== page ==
Jackson named permanent superintendent

Clayton BOE returns to “the 5-4 split”

Luvenia Jackson was named permanent superintendent of Clayton County Public Schools, following a contentious debate Monday among board members about its schools chief search process. (Staff Photo: Johnny Jackson)

Luvenia Jackson was named permanent superintendent of Clayton County Public Schools, following a contentious debate Monday among board members about its schools chief search process. (Staff Photo: Johnny Jackson)


School board member Jessie Goree and Luvenia Jackson hug Monday, following a heated debate among board members about Jackson’s appointment to permanent superintendent. (Staff Photo: Johnny Jackson)


Superintendent Luvenia Jackson responds to questions Monday about her intentions in becoming the new permanent schools chief for Clayton County Public Schools. (Staff Photo: Johnny Jackson)

JONESBORO — Luvenia Jackson has been appointed the new superintendent of Clayton County Public Schools.

But while officials celebrate the permanence of the position that so eluded the district for roughly a decade, members of the school board must reconcile the strife caused by the surprise appointment.

Several months of discussion, nearly two months of public input and a $2,000 survey of constituents on how to go about naming a permanent superintendent came down to a single moment Monday.

The effort, the time and the financial expense was all for not when the board split its vote 5-4 to immediately appoint Jackson permanent superintendent for the district.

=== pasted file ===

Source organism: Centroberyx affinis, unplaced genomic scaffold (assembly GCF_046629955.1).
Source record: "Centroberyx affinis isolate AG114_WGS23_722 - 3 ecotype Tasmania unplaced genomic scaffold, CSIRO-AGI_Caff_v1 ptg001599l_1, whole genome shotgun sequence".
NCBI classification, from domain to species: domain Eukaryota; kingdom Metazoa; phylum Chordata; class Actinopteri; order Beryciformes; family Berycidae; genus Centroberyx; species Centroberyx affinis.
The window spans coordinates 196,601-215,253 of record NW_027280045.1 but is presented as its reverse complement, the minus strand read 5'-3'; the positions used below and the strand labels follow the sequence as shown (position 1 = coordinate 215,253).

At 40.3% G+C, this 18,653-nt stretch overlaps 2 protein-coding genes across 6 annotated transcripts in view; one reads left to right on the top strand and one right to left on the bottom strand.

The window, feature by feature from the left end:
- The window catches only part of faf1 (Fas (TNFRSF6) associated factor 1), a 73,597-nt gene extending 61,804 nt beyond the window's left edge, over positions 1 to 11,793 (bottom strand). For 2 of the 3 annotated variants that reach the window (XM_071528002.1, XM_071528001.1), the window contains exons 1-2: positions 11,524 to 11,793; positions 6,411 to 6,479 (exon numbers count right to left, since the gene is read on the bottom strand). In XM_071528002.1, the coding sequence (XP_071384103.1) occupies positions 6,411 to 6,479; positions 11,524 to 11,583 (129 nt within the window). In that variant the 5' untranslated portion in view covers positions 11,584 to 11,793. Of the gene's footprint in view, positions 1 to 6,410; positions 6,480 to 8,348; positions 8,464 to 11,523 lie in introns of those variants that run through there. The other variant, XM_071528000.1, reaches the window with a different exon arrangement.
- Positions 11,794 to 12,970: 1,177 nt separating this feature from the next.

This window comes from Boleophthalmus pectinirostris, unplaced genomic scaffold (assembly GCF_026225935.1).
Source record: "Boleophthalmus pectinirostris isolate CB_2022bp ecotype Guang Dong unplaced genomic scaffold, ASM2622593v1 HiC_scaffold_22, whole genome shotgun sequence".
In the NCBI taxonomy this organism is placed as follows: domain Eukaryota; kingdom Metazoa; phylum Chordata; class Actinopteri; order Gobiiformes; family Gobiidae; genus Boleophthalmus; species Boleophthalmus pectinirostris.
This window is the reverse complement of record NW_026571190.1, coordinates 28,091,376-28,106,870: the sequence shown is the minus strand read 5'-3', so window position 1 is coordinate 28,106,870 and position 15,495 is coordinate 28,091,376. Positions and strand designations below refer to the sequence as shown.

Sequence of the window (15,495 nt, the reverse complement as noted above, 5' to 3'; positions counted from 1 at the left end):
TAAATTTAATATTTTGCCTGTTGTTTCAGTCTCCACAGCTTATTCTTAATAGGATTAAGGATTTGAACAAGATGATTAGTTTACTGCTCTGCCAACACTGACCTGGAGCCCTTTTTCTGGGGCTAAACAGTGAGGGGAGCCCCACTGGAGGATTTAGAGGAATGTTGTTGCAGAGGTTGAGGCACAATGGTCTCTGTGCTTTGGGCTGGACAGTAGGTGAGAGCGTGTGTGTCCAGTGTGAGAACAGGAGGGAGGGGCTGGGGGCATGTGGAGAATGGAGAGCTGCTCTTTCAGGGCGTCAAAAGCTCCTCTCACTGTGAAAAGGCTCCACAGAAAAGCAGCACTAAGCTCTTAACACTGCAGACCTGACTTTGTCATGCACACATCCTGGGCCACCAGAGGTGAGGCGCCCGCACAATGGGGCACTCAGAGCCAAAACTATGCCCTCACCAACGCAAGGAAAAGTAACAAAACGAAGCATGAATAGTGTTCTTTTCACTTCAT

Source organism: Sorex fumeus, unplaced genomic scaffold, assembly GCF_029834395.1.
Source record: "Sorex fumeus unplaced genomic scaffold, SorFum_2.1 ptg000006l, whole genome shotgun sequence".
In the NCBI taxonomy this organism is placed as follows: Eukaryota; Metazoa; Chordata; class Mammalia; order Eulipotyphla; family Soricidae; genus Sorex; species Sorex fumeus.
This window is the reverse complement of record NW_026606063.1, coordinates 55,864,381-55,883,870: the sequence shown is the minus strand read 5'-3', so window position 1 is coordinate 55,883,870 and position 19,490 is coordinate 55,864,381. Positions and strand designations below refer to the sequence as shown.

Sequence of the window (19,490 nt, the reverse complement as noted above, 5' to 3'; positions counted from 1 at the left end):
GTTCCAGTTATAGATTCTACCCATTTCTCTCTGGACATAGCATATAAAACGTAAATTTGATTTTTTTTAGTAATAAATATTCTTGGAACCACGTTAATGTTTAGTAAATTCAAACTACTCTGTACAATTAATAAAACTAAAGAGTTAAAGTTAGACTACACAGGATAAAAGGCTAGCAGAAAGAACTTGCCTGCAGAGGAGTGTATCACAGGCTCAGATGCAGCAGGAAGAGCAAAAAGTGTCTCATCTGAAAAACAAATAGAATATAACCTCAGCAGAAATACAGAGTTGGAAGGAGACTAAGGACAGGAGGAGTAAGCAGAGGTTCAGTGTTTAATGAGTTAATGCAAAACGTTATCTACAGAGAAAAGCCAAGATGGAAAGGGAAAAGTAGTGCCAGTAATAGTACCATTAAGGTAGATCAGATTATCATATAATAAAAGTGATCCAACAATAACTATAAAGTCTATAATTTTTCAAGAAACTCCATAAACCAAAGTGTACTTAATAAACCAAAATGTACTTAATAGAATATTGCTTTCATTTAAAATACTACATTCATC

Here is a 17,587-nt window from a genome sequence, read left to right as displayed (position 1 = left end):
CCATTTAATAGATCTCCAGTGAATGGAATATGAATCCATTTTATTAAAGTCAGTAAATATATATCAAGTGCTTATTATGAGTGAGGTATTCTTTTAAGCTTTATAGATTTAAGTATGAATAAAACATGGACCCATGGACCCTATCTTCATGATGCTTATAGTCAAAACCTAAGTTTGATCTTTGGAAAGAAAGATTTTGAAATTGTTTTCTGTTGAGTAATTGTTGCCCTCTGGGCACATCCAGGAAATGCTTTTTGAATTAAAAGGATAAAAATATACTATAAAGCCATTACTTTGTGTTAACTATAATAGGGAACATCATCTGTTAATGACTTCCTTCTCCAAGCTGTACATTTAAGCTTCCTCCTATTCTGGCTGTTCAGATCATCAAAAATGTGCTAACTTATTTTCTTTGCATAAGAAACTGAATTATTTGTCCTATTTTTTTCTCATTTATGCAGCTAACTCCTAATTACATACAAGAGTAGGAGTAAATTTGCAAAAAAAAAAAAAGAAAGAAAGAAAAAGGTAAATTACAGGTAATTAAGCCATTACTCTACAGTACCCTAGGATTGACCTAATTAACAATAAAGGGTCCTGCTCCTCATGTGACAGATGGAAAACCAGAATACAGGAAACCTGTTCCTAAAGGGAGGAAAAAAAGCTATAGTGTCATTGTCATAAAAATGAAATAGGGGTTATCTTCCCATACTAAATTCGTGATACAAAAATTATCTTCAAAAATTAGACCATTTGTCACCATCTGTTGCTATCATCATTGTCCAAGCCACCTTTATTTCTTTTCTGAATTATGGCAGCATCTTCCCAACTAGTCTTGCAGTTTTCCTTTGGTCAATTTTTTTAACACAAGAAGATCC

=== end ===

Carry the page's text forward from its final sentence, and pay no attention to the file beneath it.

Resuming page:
The appointment was listed in vague context on the board’s June 2 business agenda as an action item for “permanent superintendent position.”

Board Chairwoman Dr. Pam Adamson, Vice Chairwoman Dr. Alieka Anderson and members Mary Baker, Judy Johnson and Ophelia Burroughs voted in favor of a motion presented by Anderson and seconded by Baker to appoint Jackson as the schools chief.

Members Charlton Bivins, Michael King, Jessie Goree and Mark Christmas opposed the idea, preferring to “follow the process” and pursue the superintendent search that a majority of respondents called for in the $2,000 survey taken earlier this spring.

Goree said the vote came down to “the 5-4 split” that for years has haunted the board’s effective operations and put the board at odds on certain policy matters.

The public has not had access to the results of the survey, which arrived to the board weeks later than expected.

Clem Doyle presented the survey results on compact discs to the board May 19. Doyle is one of the board’s attorneys with Gregory, Doyle, Calhoun & Rogers LLC in Marietta. His firm was tasked with collecting the questionnaires between March 15 and April 15.